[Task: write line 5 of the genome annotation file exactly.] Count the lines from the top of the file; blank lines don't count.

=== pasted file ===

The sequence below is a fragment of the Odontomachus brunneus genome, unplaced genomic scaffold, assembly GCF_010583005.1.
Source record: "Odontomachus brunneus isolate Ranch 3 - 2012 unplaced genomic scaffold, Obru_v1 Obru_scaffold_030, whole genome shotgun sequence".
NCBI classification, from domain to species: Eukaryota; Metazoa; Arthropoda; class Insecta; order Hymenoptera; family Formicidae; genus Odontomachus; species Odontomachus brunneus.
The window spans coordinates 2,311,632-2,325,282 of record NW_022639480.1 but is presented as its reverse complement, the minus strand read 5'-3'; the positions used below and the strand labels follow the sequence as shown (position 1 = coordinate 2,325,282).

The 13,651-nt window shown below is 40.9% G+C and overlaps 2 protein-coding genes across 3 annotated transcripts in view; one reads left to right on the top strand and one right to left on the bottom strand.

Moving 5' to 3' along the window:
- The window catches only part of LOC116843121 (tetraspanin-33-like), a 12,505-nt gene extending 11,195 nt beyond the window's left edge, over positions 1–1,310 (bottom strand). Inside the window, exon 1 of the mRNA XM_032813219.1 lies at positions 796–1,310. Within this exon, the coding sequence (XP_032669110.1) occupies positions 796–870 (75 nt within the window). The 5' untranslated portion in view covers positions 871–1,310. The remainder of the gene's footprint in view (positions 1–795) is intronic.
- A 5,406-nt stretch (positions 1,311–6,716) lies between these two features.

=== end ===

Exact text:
The 13,651-nt window shown below is 40.9% G+C and overlaps 2 protein-coding genes across 3 annotated transcripts in view; one reads left to right on the top strand and one right to left on the bottom strand.